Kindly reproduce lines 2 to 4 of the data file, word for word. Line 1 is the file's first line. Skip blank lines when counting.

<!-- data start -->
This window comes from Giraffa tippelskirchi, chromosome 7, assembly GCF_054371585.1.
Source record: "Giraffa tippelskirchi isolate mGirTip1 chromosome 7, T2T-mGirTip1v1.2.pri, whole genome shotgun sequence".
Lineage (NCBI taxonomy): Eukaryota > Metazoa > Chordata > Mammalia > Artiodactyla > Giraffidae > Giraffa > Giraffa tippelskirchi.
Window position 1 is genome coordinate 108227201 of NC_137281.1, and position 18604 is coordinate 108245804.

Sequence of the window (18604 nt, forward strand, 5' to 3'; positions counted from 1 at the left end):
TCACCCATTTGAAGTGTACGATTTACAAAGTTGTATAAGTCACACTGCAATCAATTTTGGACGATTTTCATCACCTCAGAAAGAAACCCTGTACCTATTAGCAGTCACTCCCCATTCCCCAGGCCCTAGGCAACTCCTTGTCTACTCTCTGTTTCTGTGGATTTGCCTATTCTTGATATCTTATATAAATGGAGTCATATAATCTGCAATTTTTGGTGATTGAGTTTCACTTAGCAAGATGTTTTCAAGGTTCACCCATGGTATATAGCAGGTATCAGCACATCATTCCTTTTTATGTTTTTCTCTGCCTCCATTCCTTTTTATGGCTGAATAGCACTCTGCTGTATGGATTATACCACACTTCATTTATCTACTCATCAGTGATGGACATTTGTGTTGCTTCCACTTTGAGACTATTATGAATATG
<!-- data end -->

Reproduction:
Source record: "Giraffa tippelskirchi isolate mGirTip1 chromosome 7, T2T-mGirTip1v1.2.pri, whole genome shotgun sequence".
Lineage (NCBI taxonomy): Eukaryota > Metazoa > Chordata > Mammalia > Artiodactyla > Giraffidae > Giraffa > Giraffa tippelskirchi.
Window position 1 is genome coordinate 108227201 of NC_137281.1, and position 18604 is coordinate 108245804.